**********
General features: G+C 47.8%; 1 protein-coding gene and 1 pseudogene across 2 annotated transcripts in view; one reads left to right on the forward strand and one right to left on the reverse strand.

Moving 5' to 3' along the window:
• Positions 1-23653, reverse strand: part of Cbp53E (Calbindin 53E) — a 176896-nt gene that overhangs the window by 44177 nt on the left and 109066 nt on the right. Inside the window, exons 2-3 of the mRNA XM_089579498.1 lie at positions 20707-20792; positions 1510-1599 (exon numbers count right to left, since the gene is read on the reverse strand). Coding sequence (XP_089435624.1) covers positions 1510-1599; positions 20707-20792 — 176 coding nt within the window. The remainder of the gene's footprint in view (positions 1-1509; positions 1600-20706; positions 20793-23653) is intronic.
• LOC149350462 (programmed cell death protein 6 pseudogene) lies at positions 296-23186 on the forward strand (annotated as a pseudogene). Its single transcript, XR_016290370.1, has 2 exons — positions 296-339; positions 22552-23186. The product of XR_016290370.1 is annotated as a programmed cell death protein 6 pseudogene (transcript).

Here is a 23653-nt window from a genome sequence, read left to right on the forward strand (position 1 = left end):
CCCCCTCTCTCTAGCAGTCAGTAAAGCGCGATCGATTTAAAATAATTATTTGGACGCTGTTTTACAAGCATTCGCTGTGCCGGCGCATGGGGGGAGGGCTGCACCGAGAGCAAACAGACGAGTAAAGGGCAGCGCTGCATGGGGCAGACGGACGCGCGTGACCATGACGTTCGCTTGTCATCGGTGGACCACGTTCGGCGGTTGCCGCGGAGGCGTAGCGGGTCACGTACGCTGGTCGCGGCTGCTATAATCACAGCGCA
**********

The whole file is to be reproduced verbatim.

General features: G+C 47.8%; 1 protein-coding gene and 1 pseudogene across 2 annotated transcripts in view; one reads left to right on the forward strand and one right to left on the reverse strand.

Moving 5' to 3' along the window:
• Positions 1-23653, reverse strand: part of Cbp53E (Calbindin 53E) — a 176896-nt gene that overhangs the window by 44177 nt on the left and 109066 nt on the right. Inside the window, exons 2-3 of the mRNA XM_089579498.1 lie at positions 20707-20792; positions 1510-1599 (exon numbers count right to left, since the gene is read on the reverse strand). Coding sequence (XP_089435624.1) covers positions 1510-1599; positions 20707-20792 — 176 coding nt within the window. The remainder of the gene's footprint in view (positions 1-1509; positions 1600-20706; positions 20793-23653) is intronic.
• LOC149350462 (programmed cell death protein 6 pseudogene) lies at positions 296-23186 on the forward strand (annotated as a pseudogene). Its single transcript, XR_016290370.1, has 2 exons — positions 296-339; positions 22552-23186. The product of XR_016290370.1 is annotated as a programmed cell death protein 6 pseudogene (transcript).

Here is a 23653-nt window from a genome sequence, read left to right on the forward strand (position 1 = left end):
CCCCCTCTCTCTAGCAGTCAGTAAAGCGCGATCGATTTAAAATAATTATTTGGACGCTGTTTTACAAGCATTCGCTGTGCCGGCGCATGGGGGGAGGGCTGCACCGAGAGCAAACAGACGAGTAAAGGGCAGCGCTGCATGGGGCAGACGGACGCGCGTGACCATGACGTTCGCTTGTCATCGGTGGACCACGTTCGGCGGTTGCCGCGGAGGCGTAGCGGGTCACGTACGCTGGTCGCGGCTGCTATAATCACAGCGCA